Arkansas True Grass, one of two groups supporting proposed constitutional amendments to legalize adult-use cannabis in the state, is abandoning efforts to place its initiative on the 2020 ballot, instead focusing on qualifying the measure in 2022, according to a Northwest Arkansas Democrat Gazette report.
The group has been unable to continue gathering signatures for its petition due to the COVID-19 pandemic, the news outlet reported, and it is up against a July 3 deadline to collect nearly 90,000 signatures to qualify its initiative for the 2020 ballot.
Now, Arkansas True Grass is collecting new signatures for a 2022 amendment after filing a revised copy of its proposal with the secretary of state’s office, the Northwest Arkansas Democrat Gazette reported.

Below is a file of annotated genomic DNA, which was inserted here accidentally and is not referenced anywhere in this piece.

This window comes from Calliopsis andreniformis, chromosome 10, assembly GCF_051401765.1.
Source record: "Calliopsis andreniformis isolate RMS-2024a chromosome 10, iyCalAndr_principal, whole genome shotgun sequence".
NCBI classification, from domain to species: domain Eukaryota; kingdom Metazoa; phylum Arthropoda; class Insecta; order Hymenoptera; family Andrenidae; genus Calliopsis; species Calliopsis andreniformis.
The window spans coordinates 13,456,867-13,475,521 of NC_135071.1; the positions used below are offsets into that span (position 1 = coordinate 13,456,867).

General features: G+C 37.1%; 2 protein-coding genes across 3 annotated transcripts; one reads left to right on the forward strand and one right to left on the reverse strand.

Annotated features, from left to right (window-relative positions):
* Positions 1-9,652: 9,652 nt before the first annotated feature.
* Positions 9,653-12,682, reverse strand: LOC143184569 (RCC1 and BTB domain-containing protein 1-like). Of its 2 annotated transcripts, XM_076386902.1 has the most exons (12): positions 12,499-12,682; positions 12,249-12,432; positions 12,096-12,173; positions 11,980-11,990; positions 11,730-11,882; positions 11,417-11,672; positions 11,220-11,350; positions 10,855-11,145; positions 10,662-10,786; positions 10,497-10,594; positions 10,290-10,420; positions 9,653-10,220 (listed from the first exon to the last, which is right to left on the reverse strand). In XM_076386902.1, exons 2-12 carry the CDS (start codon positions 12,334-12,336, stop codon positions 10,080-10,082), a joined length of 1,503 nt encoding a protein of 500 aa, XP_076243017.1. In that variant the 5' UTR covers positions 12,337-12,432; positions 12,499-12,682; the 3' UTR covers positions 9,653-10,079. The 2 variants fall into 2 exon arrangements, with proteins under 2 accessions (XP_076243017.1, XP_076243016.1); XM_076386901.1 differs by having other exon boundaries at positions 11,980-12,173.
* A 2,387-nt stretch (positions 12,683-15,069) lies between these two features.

Arkansans for Cannabis Reform, a group looking to bring a competing adult-use cannabis legalization measure to this year’s ballot, plans to continue its efforts, according to Northwest Arkansas Democrat Gazette.
Melissa Fults, director of Arkansans for Cannabis Reform, told the news outlet that although the group’s signature gathering efforts faced challenges as the state responded to the coronavirus crisis, the organization has collected more than 20,000 signatures.
In addition, a federal judge ruled May 25 that Arkansas’ laws requiring petitions to be signed in person are unconstitutional, which allows Arkansans for Cannabis Reform to begin collecting signatures electronically, the Northwest Arkansas Democrat Gazette reported. The ruling was the result of a lawsuit filed by another campaign in the state that is trying to place a constitutional amendment on the ballot to establish a new system for redrawing legislative and congressional districts based on the 2020 Census, according to the news outlet.